Smoked rib tips? South L.A.'s RibTown BBQ stands apart for Southern-style pit barbecue
It’s a little before noon on a balmy summer Friday when Lonnie Edwards, eyeglasses perched on his nose, lifts the heavy metal lid on Sarah, the 500-gallon black offset smoker he named after his grandmother.
As a plume of white smoke curls into the air, the pitmaster behind RibTown BBQ inspects his handiwork one last time: a few dozen racks of spareribs, soon-to-be pulled pork, chickens, spicy beef hot links and 150 pounds of rib tips.
“This will all be gone in four hours,” he said, nodding to the small mountain of meat. “Every weekend I’m cooking more, every weekend we’re selling out. It’s a good problem to have.”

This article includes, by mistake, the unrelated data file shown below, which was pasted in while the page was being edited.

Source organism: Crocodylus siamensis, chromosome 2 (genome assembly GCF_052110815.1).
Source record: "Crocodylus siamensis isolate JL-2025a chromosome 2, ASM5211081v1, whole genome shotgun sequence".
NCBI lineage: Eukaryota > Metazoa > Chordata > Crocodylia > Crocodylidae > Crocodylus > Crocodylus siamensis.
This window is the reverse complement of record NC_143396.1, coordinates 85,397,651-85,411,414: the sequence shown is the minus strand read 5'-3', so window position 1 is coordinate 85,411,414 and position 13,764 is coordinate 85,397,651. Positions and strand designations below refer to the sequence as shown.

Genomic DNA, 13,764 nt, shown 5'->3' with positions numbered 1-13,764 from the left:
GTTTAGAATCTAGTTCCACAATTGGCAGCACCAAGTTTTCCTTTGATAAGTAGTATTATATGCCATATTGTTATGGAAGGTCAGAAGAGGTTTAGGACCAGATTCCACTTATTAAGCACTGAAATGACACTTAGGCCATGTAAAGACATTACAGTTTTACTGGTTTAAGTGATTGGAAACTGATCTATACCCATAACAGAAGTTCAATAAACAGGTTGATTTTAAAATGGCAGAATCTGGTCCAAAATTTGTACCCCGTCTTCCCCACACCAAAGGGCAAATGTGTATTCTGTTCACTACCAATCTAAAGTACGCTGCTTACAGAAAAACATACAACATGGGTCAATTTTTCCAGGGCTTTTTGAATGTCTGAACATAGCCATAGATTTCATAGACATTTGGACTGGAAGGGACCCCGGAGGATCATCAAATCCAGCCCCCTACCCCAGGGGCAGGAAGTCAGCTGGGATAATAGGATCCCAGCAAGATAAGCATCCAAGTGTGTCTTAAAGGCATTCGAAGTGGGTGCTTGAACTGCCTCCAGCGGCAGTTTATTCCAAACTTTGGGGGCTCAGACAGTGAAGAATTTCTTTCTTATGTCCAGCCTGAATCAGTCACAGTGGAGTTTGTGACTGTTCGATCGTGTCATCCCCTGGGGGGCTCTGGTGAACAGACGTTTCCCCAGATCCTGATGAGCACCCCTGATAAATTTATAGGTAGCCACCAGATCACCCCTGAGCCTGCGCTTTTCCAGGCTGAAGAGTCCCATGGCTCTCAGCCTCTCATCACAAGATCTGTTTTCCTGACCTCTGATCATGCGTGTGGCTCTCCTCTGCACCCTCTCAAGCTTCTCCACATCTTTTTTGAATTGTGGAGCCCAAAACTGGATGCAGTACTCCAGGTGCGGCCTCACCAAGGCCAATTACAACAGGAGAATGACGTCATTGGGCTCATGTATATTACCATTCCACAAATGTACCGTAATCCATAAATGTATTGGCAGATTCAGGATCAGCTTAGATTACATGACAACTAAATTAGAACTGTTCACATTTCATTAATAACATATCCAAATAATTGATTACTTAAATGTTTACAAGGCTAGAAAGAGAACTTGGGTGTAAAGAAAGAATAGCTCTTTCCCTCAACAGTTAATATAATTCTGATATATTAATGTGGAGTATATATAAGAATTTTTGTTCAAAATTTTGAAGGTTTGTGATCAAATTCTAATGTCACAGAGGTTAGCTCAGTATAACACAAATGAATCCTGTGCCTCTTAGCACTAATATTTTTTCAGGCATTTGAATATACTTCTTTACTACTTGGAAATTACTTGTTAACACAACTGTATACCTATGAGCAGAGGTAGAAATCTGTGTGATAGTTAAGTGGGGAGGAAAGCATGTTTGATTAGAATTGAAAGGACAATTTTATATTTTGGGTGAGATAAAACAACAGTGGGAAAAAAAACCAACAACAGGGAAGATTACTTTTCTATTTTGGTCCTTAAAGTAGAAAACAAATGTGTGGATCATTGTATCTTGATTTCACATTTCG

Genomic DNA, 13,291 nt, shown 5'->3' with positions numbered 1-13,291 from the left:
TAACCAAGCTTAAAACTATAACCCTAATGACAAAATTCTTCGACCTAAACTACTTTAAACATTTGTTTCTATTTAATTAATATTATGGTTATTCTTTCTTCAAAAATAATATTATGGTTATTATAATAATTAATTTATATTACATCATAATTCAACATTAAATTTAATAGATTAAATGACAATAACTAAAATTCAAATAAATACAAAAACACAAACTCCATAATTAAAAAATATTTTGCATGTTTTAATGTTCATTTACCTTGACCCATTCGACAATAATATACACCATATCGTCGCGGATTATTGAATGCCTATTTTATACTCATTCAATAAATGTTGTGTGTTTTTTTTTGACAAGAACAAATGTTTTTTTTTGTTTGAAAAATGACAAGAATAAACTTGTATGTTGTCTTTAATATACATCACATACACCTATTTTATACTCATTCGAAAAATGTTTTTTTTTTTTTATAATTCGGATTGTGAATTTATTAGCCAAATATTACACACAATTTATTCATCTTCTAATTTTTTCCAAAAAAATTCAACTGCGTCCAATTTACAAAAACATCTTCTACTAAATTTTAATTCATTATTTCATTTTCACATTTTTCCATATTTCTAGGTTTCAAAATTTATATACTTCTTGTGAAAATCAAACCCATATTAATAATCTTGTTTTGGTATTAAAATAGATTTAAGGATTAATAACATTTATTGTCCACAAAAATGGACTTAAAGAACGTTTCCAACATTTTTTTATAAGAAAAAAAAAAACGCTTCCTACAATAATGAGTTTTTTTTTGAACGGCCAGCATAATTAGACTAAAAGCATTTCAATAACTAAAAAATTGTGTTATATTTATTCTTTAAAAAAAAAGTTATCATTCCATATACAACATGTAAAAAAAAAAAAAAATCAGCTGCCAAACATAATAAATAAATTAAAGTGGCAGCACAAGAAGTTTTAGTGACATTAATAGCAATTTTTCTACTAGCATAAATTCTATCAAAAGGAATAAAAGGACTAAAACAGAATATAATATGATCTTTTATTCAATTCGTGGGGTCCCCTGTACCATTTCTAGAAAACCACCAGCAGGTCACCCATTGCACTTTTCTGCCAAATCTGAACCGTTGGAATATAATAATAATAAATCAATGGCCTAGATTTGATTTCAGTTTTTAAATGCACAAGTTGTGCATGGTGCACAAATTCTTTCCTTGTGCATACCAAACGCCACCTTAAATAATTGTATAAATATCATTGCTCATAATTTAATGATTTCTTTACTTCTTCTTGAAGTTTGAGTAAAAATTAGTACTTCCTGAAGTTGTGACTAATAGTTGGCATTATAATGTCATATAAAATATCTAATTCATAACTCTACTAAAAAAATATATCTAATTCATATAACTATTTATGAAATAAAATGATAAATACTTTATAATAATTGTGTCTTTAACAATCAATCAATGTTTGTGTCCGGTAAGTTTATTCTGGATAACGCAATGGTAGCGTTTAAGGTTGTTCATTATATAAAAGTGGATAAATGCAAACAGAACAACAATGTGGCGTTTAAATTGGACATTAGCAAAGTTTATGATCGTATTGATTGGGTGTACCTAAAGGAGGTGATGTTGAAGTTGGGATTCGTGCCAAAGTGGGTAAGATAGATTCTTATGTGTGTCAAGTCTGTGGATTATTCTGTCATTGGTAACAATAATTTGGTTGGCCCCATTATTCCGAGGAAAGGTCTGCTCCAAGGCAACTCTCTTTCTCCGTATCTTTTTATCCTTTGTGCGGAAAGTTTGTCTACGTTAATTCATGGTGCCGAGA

Thursday through Saturday afternoons, RibTown — made up of Sarah the smoker, a small food trailer spray-painted with a mural of the L.A. skyline, and a handful of patio tables and chairs — sets up in the parking lot of Westside Loan Office, the popular pawnshop and jewelry store in Jefferson Park where Edwards used to work as a security guard.
Edwards, 60, is something of a rising star on the L.A. barbecue scene, even if he doesn’t buy into the idea of a scene in the first place. While other nascent pitmasters like Andrew Muñoz of Moo’s Barbecue and Burt Bakman of Slab have staked their reputation on Texas-style smoked brisket, Edwards has stood out by expressing himself through a different medium.
“The rib tips, I can’t buy enough,” he said, pulling a few of the matchbox-sized morsels from the smoker and tossing them into a foil tray. “People are going crazy for them.”